In the Homer library is a book, self published by Elizabeth
Richardson Childs entitled TEACHERS IN THE ALASKAN WILDERNESS,
Margaret and Marion Richardson 1924-1954. Published in
Corvallis, Oregon 1976. The following are excerpts from that
"At last the Homer Heights school was finished, and Margaret
wrote on January 6, 1940, "Well, here I be, at last, up in the
frozen interior, which is to be known as 'Homer Heights.' All
about me are gently rolling hills, studded with patches of
forest, and the whole wrapped in powdered sugar. There is a snow
storm on right this minute, to give the school more of an
Alaskan stage setting than ever, and there are about twenty
people from the hill community and the beach holding a ski meet
up here today. The new school makes a warm general meeting place
for such things."
Then Margaret sketched some of the details of her new life at
Homer Heights. "Today," she wrote, "one of the skiers brought me
a fine moose tenderloin, and another skier had given me the
heart from his moose."
"We have had a week of school by now. There are ten little
pupils, one so tiny that I can't believe she is more than three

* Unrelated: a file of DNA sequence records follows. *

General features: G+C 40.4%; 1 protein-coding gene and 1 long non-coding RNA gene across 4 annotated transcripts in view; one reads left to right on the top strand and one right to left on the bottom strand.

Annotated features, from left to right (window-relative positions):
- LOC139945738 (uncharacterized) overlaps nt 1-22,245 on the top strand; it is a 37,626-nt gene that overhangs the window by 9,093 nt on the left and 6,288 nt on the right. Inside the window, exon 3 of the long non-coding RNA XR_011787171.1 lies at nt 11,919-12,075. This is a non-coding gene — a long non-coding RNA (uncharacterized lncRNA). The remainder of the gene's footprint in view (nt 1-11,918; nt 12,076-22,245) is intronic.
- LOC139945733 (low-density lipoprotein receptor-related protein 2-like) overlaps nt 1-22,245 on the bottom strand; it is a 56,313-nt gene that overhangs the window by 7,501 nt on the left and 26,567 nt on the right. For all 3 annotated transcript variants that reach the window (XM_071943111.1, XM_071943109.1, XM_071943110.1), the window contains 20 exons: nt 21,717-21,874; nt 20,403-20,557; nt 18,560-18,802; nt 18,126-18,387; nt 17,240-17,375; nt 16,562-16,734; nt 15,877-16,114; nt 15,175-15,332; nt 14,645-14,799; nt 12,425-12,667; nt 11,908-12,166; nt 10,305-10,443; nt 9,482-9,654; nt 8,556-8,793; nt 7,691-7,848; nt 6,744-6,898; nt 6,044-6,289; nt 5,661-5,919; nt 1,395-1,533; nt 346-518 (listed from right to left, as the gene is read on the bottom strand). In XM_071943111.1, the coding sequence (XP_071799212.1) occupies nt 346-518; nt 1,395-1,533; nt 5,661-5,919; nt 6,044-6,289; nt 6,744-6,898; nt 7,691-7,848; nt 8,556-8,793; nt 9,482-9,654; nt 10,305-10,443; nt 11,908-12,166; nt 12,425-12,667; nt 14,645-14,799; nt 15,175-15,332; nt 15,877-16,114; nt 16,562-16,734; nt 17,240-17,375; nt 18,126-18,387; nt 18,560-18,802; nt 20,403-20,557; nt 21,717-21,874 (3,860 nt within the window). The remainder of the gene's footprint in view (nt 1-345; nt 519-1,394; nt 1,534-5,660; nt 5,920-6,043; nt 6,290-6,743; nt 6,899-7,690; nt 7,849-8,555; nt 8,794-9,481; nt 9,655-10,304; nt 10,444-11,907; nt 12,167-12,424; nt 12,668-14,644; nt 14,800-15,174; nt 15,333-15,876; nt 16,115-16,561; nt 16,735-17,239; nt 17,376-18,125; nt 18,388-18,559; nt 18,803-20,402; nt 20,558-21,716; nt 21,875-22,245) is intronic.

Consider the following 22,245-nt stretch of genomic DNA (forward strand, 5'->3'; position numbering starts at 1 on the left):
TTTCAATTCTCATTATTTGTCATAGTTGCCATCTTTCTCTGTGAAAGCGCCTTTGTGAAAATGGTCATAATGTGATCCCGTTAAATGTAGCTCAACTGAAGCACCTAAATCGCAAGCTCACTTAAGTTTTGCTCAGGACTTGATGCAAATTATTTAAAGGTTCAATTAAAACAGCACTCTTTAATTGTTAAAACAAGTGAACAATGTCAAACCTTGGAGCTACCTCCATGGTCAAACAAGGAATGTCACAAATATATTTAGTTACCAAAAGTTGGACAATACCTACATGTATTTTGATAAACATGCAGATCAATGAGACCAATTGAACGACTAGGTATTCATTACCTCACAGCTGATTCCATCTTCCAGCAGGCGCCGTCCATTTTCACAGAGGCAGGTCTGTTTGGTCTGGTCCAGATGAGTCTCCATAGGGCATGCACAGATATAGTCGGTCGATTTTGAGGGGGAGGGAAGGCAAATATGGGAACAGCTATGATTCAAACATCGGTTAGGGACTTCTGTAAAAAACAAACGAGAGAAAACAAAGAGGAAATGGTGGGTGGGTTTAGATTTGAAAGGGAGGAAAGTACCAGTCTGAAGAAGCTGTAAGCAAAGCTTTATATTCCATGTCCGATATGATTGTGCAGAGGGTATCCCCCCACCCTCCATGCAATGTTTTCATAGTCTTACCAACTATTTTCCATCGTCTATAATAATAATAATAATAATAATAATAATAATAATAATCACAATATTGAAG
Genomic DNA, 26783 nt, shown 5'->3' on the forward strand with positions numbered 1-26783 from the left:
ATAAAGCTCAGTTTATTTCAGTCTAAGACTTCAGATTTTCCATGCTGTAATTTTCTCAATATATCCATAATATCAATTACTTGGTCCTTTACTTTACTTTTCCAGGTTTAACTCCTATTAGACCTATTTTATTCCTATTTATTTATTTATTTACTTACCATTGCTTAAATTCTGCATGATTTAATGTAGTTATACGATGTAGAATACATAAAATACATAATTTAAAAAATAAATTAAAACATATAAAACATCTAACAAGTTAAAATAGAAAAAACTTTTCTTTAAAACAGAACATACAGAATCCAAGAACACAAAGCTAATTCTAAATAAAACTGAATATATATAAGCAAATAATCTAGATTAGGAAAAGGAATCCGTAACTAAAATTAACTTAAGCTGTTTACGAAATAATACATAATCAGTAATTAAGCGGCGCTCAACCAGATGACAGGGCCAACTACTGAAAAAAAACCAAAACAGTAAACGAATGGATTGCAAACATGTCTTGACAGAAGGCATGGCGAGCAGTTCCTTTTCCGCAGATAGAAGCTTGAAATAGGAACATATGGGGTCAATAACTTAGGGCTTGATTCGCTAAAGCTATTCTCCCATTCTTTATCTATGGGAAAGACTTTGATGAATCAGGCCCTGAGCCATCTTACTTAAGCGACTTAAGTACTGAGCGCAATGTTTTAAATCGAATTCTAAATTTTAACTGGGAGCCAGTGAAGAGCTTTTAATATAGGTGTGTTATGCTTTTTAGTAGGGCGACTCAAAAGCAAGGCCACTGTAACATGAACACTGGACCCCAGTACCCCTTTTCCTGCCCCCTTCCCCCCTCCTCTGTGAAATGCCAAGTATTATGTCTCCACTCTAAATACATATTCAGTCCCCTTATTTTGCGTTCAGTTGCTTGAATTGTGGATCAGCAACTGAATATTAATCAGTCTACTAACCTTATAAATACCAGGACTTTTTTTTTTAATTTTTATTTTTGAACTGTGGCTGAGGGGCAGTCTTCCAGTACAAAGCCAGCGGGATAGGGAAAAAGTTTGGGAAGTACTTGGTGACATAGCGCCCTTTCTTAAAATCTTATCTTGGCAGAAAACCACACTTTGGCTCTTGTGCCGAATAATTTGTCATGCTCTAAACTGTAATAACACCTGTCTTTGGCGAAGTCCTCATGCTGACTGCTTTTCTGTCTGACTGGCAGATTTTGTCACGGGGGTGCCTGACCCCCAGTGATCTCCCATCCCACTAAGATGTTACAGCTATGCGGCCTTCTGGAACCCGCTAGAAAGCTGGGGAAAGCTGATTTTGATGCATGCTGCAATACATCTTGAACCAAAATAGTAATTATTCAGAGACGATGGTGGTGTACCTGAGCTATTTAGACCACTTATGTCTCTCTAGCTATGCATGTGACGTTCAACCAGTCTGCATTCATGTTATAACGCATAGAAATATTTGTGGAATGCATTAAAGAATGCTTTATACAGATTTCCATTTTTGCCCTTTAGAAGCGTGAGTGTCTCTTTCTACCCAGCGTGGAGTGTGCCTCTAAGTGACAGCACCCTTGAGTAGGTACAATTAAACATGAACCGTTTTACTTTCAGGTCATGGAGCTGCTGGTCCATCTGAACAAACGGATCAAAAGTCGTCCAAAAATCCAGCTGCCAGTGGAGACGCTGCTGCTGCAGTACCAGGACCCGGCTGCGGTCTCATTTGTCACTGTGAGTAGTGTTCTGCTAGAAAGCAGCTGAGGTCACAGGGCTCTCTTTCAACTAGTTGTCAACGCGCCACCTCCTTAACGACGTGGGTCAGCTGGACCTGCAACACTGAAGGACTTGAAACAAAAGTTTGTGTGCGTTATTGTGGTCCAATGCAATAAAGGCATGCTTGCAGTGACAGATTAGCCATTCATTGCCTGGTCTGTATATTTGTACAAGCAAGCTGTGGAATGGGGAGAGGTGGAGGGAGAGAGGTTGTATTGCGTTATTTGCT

years old. All come on skis down these precipitous slopes,
across miles of wild country. No bear are out now, and the moose
have done their mating, so Nature's dangers are at low ebb,
aside from the terrific weather. It is quite a site [sic] to see
the children arrive. Skiing is as graceful as skating. The front
yard of the school is stuck full of skis and ski poles, like a
garden of huge needles."
Margaret was faced with reality. "I'm having to learn to ski,
myself, willy-nilly, or I can't even get out to the snow-covered
pile of coal which was left about 280 feet from my door.
In 1942 she had this to write.
"Outside snow is falling softly, but oh so steadily," she wrote
on March 24, 1942. "It is 8:15, and I am waiting for my duck
eggs to simmer, so I can eat and be off to school. I've just
brought my skis in to give them an extra coat of grease, as
new-fallen snow has a tendency to pack under the ski. The snow
is four feet deep by the house here. i am skiing over the tops
of willows, alders, small canons.[sic] I don't mind a soft
windless fall of snow, like today's, even if all of the
landscape is hidden in the grayness. The homesteads with phones
have called this morning to see if 'teacher is going to make it
to school.' I am, so the children must be on their ways by now.
I leave at 8:30."
Brant Edens, one of the boys in the picture says the following
about skiing at the school.
"Recess often lasted for more than 30 minutes, since there were
no fences and hard to define boundaries. Many a lecture occurred
over our trifle extension of the rules. The gullies and ridges
made excellent ski trails. Quick for getting away from school,
but pleasingly slow coming back."
"Dad made our first skis out of spruce lumber. He steamed the
tips and held them in a clamp over night. We used belting for
binders. Those skis were our transportation for the next 4